There are a few easy things that you can do to avoid paying too much for your medications. When your doctor suggests that you need a new medication, ask if it’s possible to prescribe a less costly or generic alternative. Many pharmacies and discount chains offer one month supplies of generic medications for $4 or 90-day supplies for $10. If you are taking more than one medication for a condition (high blood pressure, for example), generic pills may be available that combine two drugs in one. If you don’t have insurance coverage for prescription drugs, some pharmaceutical companies and local and state government agencies often offer sizeable discounts on frequently prescribed drugs for people who meet certain financial requirements. (Here are more details on the Together Rx Access program offered by drug companies.)

Finally, after you have been on a stable dose of a medication for three months or more, consider buying several months’ supply in bulk via mail order. The Pharmacy Checker website provides a useful tool for comparing drug prices among reputable online pharmacies. I have usually advised patients to check with me before doing this, in case I anticipate making a change in their dose or frequency.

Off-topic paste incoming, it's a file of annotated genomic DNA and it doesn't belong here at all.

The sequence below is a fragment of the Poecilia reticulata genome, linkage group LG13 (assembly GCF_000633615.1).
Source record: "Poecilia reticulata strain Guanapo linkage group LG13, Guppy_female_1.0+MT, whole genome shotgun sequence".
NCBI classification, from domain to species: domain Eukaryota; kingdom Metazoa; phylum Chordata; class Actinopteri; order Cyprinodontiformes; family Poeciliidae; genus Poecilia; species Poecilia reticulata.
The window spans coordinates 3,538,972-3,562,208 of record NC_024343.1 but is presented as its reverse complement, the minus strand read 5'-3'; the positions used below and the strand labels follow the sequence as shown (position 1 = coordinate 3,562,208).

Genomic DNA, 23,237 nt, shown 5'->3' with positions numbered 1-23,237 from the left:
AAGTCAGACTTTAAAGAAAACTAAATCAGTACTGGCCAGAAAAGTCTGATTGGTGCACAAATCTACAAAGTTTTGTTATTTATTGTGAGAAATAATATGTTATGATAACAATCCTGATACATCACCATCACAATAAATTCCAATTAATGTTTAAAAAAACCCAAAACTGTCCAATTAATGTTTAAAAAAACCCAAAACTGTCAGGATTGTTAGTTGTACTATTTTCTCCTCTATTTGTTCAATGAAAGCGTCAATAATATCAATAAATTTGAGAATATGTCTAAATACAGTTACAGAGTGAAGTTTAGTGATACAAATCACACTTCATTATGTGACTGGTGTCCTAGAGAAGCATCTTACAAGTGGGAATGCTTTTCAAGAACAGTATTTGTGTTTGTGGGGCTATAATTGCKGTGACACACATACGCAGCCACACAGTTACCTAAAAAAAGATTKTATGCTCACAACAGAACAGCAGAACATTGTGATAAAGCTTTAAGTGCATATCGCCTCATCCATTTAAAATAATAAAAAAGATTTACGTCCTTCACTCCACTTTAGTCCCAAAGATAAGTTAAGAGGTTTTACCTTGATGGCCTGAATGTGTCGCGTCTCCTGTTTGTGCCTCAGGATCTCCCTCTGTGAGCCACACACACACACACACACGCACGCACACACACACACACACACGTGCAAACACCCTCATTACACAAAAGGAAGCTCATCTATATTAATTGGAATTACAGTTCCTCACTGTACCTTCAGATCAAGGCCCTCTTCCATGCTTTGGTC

The above post is adapted from "Drug Discount: 5 Ways to Save at the Pharmacy," first published on my Healthcare Headaches blog on

Sunday, September 19, 2010

Patient-centered primary care: easier said than done

Two months ago, surgeon and New York Times columnist Pauline Chen observed that primary care demonstration projects have spent most of their efforts building components of the "medical home" - such as proactive, team-based care and health information technology - without necessarily making it "patient-centered":